A number of years ago James Urquhart discovered something interesting about the internet. “It resonated with me that the internet is becoming this massively complex adaptive system,” says James, who is currently global field CTO at VMware. “There was no central enterprise architecture where everybody knew where their pieces fit.”
Since then, the concept of complex adaptive systems has grown in influence, becoming an important branch of science that is changing the way that businesses think about working and interacting with each other. For businesses to thrive today, James says, they need to be able to adapt and respond to events as they change in real-time.
This simple but powerful idea is one of the reasons James was attracted to “event-driven integration” and the related concept of flow architecture. “Flow is the movement of real-time data to all the different parties that could gain value from that data,” James says. “It basically focuses on that movement of information across organizational boundaries.”
The goal of flow is to make it as simple as possible for organizations to subscribe to multiple streams of data. It’s how businesses will increasingly integrate with one another to meet customer needs. James sees a trucking company, for example, subscribing to a weather stream to get the latest weather report in real time, and then meshing that with the latest traffic data flowing in from another stream. “Now I can plan my truck routes and schedules more precisely,” James says. There’s just one problem: Currently it’s hard to integrate events and data streams between organizations. “When you look at subscribing across organizations, there are no standard interfaces or standard protocols to do that today,” James says. “Each one has a whole different streaming process.” For example, if you subscribe to a Twitter stream, “you can’t just take that exact same connection code and point it to a tech stream coming from, say, Twilio.”
Event-Driven Integration Is on Its Way
But that day of seamless integration may come sooner than you think, James predicts. “There are companies already working on new forms of network connectivity that are very ‘publish-and-subscribe aware’ and that focus on connecting to a topic that's distributed across multiple locations.”
In fact, James explores that concept in-depth in his new book, “Flow Architectures: The Future of Streaming and Event-Driven Integration.” In it, he makes the case that the coming arrival of standard protocols and standard publish-and-subscribe interfaces will make it easy for businesses to connect to streams from other companies, nonprofits and governments. What’s more, when businesses or organizations adopt those standards, James says, they’re going to see a marked change in the way they do business with each other. Why? Because the cost of integrating real-time data “will go so low that you can do things that are just impractical to do today,” James explains. But the real driver of the move to this event-driven integration will be better customer experiences; businesses will discover new activity sources to enhance their business and drive new markets. “Real-time inventory is already taking advantage of flow, making it a no-brainer for any business to be able to supply to another business,” he says.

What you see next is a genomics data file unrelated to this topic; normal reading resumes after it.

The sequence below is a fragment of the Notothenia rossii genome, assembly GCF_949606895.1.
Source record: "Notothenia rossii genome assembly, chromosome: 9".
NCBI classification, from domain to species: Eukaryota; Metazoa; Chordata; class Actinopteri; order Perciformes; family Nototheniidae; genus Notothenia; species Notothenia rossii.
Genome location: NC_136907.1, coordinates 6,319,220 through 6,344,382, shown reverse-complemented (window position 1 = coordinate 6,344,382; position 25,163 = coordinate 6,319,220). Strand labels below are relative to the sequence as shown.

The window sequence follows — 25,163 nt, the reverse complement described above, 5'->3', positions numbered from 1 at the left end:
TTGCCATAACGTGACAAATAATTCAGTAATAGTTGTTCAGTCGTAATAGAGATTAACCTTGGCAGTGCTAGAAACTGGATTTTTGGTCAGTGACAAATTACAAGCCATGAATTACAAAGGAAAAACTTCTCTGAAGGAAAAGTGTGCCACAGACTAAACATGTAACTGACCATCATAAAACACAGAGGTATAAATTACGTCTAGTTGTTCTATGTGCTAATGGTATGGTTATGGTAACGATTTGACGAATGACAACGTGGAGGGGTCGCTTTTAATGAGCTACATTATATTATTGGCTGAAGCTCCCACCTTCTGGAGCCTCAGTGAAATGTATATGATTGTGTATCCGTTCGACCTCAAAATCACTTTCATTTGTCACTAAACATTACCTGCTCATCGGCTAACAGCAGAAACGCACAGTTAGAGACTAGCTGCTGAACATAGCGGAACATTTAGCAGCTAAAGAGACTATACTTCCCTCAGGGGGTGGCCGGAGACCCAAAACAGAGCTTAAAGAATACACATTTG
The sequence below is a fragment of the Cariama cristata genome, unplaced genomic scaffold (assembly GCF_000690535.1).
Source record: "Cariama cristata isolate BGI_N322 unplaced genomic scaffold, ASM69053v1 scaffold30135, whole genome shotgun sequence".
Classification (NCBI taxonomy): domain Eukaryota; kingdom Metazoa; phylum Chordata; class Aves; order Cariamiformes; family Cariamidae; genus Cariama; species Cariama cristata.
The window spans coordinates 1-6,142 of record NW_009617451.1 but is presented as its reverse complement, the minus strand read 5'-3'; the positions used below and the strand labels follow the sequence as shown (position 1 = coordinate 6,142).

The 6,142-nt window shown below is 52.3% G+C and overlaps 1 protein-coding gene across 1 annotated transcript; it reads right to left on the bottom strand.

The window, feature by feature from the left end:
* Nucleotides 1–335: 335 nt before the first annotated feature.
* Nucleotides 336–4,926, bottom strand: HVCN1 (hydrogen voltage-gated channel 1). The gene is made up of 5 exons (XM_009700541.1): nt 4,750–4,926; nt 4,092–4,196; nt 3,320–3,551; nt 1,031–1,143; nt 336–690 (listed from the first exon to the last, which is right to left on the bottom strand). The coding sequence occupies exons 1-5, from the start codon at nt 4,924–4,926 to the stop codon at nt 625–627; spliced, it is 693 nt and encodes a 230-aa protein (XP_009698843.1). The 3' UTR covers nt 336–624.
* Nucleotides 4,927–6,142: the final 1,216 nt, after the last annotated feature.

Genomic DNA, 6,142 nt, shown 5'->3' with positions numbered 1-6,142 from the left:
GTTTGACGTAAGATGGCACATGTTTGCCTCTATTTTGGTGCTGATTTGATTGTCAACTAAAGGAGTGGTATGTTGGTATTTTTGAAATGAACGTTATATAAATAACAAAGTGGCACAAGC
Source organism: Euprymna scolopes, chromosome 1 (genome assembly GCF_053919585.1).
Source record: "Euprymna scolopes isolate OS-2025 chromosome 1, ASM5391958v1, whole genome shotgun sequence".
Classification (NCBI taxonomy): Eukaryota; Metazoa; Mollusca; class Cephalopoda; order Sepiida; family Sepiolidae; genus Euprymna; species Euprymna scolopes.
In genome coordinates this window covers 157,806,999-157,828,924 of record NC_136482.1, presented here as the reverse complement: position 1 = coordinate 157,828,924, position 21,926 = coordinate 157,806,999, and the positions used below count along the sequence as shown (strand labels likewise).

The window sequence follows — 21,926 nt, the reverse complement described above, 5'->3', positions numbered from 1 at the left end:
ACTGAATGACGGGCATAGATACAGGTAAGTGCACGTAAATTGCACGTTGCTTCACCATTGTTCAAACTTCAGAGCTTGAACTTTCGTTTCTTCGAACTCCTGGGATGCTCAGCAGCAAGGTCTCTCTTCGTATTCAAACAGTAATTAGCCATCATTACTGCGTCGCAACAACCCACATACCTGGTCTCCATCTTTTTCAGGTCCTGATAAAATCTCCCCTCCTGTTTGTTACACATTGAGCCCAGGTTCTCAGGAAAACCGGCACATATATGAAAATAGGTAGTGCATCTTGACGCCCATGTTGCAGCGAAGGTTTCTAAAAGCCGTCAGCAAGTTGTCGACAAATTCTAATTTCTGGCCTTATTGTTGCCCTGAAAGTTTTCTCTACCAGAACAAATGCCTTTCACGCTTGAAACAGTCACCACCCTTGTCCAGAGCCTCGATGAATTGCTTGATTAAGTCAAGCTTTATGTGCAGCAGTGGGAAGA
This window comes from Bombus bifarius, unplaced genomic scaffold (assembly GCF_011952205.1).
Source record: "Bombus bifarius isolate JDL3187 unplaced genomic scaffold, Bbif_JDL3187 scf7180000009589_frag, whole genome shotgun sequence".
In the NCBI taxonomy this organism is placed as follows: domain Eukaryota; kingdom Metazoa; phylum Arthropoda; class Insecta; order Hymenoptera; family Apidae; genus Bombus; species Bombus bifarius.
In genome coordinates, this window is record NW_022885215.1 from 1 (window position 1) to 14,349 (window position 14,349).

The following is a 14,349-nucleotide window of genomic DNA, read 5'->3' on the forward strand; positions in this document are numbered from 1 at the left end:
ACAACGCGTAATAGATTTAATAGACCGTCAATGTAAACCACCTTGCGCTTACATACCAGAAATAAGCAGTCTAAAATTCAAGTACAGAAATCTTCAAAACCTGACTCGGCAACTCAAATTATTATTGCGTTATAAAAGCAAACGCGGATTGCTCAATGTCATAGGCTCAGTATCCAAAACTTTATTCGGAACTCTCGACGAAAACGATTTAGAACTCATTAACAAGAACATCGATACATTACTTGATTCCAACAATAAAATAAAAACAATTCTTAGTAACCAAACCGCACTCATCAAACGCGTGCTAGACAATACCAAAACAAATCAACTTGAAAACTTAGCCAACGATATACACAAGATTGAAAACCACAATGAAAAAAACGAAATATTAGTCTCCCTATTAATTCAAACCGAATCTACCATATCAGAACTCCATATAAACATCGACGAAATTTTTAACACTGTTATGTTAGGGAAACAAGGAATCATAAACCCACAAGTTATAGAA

DevOps + Event-Driven Integration Together
Since joining VMware, James has been helping top IT leaders and engineers leverage DevOps and agile approaches to boost their businesses. “It's a big challenge,” he says. “There's a lot of information out there about how to run DevOps teams, but as you get to larger and larger teams that are interdependent on each other, it's a very difficult problem to manage.”
This is where James thinks streaming and event-driven integration can make a big difference, and he’s been exploring the use of flow concepts and technologies to maximize DevOps economies of scale and efficiencies within an enterprise. Looking ahead, James predicts that dev toolchains are going to be increasingly event-driven and composable, enabling software developers to bring in different capabilities as needed.
For example, “you could easily insert compliance automation in the right places in your process and be able to move that around as you learn where it’s most useful,” James says. “You can have a stream that comes into your environment to help with that.” In fact, uncovering the potential value of flow is what his book is really about, James says. “It's about laying out why people will care.”
James Urquhart is a strategic advisor at VMware and author of Flow Architectures: The Future of Streaming and Event-Driven Integration. To hear more of James’ story and the opportunity to win a copy of his book, listen to Episode 91 of DevOps Radio.
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